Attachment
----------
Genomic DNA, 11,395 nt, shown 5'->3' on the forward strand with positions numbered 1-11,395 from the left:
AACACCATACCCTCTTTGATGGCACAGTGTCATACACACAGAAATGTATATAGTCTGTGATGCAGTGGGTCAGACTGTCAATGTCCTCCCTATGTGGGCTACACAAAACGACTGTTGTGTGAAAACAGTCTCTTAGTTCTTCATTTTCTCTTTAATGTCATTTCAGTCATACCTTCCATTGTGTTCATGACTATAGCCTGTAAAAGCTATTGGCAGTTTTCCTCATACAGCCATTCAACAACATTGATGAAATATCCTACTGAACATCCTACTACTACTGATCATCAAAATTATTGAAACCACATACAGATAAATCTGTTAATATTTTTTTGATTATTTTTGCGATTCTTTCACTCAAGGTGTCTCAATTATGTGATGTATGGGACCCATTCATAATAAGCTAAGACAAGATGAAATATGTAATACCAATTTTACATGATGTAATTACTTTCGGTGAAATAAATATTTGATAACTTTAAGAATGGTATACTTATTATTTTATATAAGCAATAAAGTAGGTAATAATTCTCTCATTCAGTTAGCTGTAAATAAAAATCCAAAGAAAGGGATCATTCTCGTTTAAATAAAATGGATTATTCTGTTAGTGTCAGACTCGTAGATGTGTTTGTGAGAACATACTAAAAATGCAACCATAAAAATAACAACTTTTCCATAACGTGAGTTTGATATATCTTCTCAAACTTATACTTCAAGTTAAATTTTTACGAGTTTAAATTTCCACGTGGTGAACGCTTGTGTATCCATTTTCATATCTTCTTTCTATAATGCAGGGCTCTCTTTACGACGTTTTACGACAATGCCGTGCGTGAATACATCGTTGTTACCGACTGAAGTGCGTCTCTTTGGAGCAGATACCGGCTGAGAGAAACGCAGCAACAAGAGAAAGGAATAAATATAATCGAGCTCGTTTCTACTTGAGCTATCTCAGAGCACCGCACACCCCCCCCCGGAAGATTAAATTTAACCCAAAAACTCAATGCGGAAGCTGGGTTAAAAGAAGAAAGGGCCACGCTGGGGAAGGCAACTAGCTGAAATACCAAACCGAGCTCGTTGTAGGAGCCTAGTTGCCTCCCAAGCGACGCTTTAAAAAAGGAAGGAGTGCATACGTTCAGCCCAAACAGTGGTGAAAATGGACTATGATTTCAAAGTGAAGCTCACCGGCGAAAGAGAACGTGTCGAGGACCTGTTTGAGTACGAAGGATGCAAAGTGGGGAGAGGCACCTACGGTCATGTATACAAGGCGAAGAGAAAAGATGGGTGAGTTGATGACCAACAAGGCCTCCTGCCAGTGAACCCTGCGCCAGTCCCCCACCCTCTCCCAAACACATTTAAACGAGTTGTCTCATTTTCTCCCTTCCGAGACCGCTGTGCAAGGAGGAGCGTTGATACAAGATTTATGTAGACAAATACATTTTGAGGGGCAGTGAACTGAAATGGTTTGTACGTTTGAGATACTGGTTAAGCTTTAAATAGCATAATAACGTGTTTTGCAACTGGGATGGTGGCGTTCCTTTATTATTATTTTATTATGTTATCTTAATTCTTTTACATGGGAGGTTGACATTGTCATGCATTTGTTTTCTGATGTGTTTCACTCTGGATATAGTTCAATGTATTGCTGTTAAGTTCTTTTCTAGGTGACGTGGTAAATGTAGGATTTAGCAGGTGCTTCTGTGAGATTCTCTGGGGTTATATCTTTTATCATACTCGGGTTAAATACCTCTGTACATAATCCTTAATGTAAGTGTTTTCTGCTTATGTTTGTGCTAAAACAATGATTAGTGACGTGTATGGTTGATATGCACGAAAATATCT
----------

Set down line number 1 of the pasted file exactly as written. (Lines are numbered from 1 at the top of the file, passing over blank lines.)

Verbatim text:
Genomic DNA, 11,395 nt, shown 5'->3' on the forward strand with positions numbered 1-11,395 from the left: